New to Me: Summer 2017 — The Season of the Expansions

I love returning to my favorite games and playing them in new ways. That means that I’m usually a fan of expansions, and I played a good number of them this summer. But, there were new games too, including a surprising number of variants on old mechanics — whether they be Poker resolution or classic deckbuilding. As usual, this is a listing of games according to how much I like them, as a medium-weight euro-gamer, and they’re new to me (although I was pleased to play a lot that were just flat-out new this time around).

The Great

Hocus (2016). I am not a fan of Texas Hold’em, which I consider a bluffing exercise with probability memorization thrown in. Sure, you can be better at it than other people, but I don’t find it a fun game, or even a game. And, Hocus uses Texas Hold’em mechanics … but I love it.

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Parlaying Success

A couple of months ago I played several hands of Parlay. This is a Poker/word-game that I reviewed last year. I thought it was excellent then, and even though I couldn’t put together a decent word to save my life in this recent game, I still enjoyed it quite a bit.

Parlay has a unique mechanism whereby you collect a hand of 7 cards from a normal 52-card deck, with each card also featuring a letter. Then you try and simultaneously put together a top-rate 5-card Poker hand and a good word of up to 7 letters.

After each player has assembled his final hand of cards, he then decides whether to stay (betting that he has a better total hand value than anyone else) or fold.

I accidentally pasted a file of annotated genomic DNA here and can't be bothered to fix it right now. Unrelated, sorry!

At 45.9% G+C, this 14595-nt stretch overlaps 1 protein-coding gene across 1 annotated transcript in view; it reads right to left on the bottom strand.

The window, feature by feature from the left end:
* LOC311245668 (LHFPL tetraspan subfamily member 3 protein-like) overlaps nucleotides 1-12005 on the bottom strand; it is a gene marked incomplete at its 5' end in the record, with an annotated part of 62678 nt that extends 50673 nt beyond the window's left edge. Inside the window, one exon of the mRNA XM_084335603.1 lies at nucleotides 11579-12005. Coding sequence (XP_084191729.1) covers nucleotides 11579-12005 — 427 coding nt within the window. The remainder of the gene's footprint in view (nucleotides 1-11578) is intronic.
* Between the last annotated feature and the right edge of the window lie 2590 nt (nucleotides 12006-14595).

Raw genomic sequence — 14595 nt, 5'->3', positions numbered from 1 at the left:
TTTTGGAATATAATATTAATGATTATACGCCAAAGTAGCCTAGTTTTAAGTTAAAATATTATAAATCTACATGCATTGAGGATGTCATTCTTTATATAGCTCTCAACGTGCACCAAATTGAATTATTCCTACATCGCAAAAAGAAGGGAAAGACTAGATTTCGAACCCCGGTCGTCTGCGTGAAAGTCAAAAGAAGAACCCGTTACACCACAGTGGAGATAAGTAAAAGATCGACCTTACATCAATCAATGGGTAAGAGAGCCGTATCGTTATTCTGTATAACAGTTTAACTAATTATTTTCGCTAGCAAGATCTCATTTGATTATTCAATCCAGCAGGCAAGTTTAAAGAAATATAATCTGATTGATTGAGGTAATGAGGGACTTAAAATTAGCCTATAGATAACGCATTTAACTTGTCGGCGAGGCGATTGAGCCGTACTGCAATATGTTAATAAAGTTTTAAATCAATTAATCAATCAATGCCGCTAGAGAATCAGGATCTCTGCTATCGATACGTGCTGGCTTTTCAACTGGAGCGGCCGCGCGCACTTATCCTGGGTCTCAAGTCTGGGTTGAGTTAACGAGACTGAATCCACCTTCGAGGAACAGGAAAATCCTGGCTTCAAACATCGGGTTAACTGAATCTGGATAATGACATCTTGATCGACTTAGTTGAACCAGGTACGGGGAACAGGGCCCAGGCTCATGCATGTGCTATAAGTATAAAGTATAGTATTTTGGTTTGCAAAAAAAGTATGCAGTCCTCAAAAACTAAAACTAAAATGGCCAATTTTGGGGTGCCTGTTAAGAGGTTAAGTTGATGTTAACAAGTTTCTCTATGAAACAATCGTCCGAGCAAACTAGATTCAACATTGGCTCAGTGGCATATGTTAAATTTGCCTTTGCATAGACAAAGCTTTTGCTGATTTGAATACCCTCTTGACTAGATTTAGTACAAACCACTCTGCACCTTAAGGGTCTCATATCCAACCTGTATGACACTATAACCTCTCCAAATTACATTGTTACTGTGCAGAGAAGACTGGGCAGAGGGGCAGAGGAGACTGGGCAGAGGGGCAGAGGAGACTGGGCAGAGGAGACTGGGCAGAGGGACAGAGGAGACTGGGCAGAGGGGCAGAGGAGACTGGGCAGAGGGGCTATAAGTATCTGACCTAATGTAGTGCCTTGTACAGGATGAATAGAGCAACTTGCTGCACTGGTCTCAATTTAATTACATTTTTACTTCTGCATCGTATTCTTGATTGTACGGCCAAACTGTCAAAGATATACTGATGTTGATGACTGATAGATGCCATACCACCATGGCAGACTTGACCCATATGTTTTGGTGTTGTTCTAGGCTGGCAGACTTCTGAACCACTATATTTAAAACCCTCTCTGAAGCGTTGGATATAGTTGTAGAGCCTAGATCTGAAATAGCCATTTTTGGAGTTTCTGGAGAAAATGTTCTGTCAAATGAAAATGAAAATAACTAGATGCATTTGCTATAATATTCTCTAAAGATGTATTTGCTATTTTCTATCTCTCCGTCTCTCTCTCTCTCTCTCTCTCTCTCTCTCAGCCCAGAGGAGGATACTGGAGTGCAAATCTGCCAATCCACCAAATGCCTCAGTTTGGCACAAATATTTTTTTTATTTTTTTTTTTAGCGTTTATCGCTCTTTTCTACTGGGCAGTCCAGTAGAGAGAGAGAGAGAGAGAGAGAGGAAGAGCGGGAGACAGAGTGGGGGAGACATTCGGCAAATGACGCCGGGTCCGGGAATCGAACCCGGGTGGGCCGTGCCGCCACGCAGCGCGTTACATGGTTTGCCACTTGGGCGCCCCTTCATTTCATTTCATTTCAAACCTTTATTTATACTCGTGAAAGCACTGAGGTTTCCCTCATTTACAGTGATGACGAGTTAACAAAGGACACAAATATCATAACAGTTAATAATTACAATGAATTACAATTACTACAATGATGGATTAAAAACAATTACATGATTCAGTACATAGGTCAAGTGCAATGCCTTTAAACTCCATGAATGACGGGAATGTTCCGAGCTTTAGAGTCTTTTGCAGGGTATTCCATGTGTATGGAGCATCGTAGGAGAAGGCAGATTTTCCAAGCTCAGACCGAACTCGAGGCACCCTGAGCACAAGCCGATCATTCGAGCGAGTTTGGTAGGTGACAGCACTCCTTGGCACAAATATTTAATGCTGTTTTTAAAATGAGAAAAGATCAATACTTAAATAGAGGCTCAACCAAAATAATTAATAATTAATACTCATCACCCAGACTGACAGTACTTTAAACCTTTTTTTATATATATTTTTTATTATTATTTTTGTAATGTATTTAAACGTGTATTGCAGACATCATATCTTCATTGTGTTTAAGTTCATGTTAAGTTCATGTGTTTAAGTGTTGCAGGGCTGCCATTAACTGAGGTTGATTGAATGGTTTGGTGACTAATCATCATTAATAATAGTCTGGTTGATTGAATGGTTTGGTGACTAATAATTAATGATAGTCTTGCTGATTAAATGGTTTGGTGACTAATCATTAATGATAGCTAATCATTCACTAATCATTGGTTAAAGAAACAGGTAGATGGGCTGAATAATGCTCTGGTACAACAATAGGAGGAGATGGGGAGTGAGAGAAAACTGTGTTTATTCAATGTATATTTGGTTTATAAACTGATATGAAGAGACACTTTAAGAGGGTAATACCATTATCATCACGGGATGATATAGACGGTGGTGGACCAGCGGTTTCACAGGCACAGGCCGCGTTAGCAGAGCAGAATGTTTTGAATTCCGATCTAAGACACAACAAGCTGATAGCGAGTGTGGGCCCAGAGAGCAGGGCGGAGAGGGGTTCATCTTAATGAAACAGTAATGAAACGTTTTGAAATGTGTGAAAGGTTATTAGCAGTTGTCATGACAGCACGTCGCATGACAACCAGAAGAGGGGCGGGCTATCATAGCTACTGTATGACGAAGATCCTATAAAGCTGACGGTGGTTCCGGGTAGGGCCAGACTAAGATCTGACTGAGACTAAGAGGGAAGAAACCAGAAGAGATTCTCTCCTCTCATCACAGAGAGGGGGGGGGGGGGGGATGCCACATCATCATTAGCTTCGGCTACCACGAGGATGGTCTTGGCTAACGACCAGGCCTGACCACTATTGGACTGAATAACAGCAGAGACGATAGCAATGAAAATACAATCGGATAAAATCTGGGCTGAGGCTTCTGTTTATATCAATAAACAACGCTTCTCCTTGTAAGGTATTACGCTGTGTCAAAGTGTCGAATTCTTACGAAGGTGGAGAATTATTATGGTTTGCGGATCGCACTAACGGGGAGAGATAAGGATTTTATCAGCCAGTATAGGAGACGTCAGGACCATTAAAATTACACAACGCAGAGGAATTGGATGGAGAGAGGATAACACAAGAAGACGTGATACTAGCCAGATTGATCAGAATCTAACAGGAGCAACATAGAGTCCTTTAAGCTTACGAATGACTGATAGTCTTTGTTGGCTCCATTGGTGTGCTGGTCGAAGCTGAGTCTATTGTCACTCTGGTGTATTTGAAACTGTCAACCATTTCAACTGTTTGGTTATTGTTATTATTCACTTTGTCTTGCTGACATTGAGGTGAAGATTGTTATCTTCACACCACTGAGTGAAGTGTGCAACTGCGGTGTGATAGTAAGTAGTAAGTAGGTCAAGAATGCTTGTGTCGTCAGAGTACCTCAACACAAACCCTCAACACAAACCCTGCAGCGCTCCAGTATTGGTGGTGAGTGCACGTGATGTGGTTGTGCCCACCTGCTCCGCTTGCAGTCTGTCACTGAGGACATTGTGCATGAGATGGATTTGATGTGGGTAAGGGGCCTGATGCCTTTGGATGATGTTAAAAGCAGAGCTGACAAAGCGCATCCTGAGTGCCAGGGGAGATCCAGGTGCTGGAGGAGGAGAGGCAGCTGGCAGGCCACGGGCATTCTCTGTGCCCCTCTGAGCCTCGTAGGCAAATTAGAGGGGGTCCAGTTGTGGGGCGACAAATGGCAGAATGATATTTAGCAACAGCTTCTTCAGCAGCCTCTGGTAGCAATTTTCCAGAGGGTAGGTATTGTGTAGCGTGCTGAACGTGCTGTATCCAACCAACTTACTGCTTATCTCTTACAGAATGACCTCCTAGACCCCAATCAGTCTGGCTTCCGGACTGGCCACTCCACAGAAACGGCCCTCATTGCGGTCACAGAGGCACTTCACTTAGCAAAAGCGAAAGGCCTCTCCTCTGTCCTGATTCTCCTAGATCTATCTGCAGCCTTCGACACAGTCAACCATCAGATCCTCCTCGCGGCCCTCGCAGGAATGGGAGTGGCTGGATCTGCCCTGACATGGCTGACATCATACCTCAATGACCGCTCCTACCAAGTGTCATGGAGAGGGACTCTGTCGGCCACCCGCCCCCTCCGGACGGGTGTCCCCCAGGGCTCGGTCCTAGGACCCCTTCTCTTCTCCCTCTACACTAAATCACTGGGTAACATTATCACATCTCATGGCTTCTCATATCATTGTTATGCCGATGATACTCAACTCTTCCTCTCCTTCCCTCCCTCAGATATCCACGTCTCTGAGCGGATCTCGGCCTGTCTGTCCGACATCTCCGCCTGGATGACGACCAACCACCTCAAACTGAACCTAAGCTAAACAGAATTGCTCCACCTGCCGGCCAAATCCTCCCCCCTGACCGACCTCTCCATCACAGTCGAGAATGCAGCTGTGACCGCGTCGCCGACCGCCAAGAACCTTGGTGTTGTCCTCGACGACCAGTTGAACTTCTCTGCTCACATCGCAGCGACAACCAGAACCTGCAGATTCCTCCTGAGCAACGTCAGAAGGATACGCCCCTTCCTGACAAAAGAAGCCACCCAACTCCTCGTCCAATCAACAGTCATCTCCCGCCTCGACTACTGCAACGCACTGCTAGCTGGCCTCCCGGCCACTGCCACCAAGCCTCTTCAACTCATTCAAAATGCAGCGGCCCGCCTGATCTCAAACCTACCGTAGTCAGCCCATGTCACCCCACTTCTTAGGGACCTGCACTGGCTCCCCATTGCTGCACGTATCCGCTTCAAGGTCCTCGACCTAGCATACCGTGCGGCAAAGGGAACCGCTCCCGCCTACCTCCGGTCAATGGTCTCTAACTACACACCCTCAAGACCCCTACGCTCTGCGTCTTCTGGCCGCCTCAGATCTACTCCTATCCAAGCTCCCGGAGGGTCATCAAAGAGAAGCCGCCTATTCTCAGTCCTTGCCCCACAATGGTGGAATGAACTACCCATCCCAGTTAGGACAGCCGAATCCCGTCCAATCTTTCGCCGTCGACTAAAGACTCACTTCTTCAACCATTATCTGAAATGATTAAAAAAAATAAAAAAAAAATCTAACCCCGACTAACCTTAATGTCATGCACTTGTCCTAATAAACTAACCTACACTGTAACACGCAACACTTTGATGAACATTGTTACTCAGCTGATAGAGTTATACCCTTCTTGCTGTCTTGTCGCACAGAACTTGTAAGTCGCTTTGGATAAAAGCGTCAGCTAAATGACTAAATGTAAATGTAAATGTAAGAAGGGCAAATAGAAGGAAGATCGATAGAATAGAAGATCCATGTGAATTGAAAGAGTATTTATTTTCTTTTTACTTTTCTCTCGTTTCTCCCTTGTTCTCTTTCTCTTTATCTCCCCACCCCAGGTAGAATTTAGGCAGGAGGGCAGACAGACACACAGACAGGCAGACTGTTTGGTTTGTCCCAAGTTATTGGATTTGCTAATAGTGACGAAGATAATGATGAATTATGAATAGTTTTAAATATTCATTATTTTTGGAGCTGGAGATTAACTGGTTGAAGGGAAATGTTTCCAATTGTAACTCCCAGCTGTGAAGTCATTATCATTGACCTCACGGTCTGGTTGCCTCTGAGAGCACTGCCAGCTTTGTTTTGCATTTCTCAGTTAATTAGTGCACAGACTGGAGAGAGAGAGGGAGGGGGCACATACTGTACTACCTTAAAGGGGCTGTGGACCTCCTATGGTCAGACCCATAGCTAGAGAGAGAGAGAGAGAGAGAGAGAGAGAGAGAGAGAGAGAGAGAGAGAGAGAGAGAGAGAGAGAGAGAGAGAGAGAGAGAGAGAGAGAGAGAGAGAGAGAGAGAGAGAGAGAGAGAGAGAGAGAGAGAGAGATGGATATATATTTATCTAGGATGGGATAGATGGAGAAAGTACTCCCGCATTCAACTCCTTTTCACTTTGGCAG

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Clubs, Spades and … Orange Chameleons?!

Knucklebones Magazine: January, 2007This is a reprint of an article written in August, 2006 for first publication in the January, 2007 issue of the now-defunct Knucklebones magazine. Because of its origins, this article is more introductory and (hopefully) more polished than many of my online writings. Despite the original source of this article, this blog is in no way associated with Jones Publishing or Knucklebones Magazine.

Card games are a great American past time. Many of us remember games of War, Old Maid, and Go Fish from our childhoods. We might have played Rummy, Euchre, Spades, or Hearts with our families while growing up. Poker and Bridge remain great reasons to get together with friends, while Solitaire keeps our attention when we can’t find other people to play games with.

Traditional card games are great, because with a single deck of cards — and possibly a few accessories, like Poker chips and a scoring pad — you can literally play hundreds of different games. However, traditional card games are, out of necessity, traditional. Sometimes we want a bit more … and in the last ten years, commercial games have begun to fill this void. Increasingly we can find commercial card games that use familiar and standard mechanics — like Bridge’s trick-taking, Rummy’s set-collection, and Poker’s hand-comparison. However, these new games also tend to very original and innovative as well.

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